Though critics enjoyed Shia LaBeouf's 2012 directorial debutHowardCantour.com, after making the film available on Vimeo Monday, the tide quickly turned once viewers began to notice the nearly identical resemblance to Daniel Clowes' 2007 comic Justin M. Damiano.
LaBeouf doesn't even bother to hide the source material in the film, stealing Clowes' opening narration verbatim, along with several other lines of dialogue, but the actor failed to cite Clowes in the credits. Once the criticism began gathering speed, the video was taken offline (though it is still available on Buzzfeed).
Clowes, who's best known for Ghost World, said he's "shocked" and doesn't understand why LaBeouf would so shamelessly steal his work. "The first I ever heard of the film was this morning when someone sent me a link. I've never spoken to or met Mr. LaBeouf," Clowes toldBuzzfeed. "I've never even seen one of his films that I can recall — and I was shocked, to say the least, when I saw that he took the script and even many of the visuals from a very personal story I did six or seven years ago and passed it off as his own work. I actually can't imagine what was going through his mind."
Early Tuesday morning, LaBeouf, who is a known fan of Clowes, owned up to his actions. "Copying isn't particularly creative work. Being inspired by someone else's idea to produce something new and different IS creative work," he wrote. "In my excitement and naiveté as an amateur filmmaker, I got lost in the creative process and neglected to follow proper accreditation."
"Im [sic] embarrassed that I failed to credit @danielclowes for his original graphic novella Justin M. Damiano, which served as my inspiration," he continued. I was truly moved by his piece of work & I knew that it would make a poignant & relevant short. I apologize to all who assumed I wrote it. I deeply regret the manner in which these events have unfolded and want @danielclowes to know that I have a great respect for his work."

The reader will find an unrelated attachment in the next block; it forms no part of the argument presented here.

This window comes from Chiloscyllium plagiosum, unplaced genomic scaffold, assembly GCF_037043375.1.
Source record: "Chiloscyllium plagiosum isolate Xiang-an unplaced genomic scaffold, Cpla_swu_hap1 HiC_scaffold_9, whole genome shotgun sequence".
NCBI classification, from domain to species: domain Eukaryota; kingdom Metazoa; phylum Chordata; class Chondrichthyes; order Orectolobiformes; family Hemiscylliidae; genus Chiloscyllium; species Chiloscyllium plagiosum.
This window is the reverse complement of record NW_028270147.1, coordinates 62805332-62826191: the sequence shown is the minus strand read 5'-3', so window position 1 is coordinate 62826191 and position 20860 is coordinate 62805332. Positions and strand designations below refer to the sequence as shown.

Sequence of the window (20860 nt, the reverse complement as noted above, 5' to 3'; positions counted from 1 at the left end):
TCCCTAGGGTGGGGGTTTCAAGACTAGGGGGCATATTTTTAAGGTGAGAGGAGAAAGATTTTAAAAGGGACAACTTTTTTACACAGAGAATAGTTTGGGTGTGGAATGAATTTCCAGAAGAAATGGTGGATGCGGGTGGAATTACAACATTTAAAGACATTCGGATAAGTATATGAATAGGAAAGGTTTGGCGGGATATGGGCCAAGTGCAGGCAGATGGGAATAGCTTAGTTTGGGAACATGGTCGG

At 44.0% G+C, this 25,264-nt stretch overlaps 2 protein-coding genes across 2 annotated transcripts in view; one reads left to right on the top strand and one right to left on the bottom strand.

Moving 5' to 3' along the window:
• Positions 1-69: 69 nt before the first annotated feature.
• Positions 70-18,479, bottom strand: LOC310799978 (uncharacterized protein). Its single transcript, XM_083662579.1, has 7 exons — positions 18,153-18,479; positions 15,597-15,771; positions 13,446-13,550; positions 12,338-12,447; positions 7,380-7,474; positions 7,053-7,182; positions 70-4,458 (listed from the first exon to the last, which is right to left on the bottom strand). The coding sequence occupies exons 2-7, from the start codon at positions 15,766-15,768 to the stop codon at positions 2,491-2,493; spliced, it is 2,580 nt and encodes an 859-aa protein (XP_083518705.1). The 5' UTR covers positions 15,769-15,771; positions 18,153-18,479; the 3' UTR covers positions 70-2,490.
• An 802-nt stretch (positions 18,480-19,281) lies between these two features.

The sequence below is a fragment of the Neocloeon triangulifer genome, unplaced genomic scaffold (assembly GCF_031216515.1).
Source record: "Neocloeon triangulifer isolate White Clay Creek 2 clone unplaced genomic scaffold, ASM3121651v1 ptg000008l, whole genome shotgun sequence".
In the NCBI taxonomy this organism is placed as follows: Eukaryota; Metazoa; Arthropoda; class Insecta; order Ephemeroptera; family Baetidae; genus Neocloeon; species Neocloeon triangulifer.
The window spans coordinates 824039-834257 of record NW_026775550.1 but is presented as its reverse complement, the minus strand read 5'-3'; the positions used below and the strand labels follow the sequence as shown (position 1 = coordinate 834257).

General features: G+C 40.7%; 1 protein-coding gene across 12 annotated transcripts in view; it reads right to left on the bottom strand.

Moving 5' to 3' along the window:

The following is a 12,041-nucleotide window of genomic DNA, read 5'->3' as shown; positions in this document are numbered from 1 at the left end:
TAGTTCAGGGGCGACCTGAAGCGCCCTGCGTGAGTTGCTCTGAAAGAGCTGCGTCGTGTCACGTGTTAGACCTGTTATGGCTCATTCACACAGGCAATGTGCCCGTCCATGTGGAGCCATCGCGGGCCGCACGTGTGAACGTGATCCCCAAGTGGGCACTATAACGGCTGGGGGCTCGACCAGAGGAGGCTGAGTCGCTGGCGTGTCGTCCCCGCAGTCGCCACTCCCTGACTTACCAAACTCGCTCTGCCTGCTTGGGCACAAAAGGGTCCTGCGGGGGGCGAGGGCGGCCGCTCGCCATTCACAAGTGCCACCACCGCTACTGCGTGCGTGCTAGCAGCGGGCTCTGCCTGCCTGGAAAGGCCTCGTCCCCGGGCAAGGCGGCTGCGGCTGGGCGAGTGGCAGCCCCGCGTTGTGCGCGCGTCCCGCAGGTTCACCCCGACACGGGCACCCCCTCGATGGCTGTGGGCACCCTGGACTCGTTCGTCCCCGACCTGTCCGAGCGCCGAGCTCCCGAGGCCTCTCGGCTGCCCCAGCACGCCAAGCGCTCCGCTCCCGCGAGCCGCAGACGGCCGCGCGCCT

In summation: "I f---ed up."
This apology runs contrary to LaBeouf's previous claims that he developed the script for the film organically as a response to critics. "I know something about the gulf between critical acclaim and blockbuster business. I have been crushed by critics (especially during myTransformers run), and in trying to come to terms with my feelings about critics, I needed to understand them," LaBeouf told Short of the Week. "As I tried to empathize with the sort of man who might earn a living taking potshots at me and the people I've worked with, a small script developed."
To make matters worse, the first part of his apology is very similar to an entry on Yahoo! Answers written for years ago. "Merely copying isn't particularly creative work, though it's useful as training and practice. Being inspired by someone else's idea to produce something new and different IS creative work, and it may even revolutionalize the 'stolen" concept,' user Lili wrote.
This isn't the first time LaBeouf has been accused of plagiarism either. Earlier this year, he released a series of emails between him and his Orphans co-star Alec Baldwin, parts of which were taken directly from a 2009 Esquire article.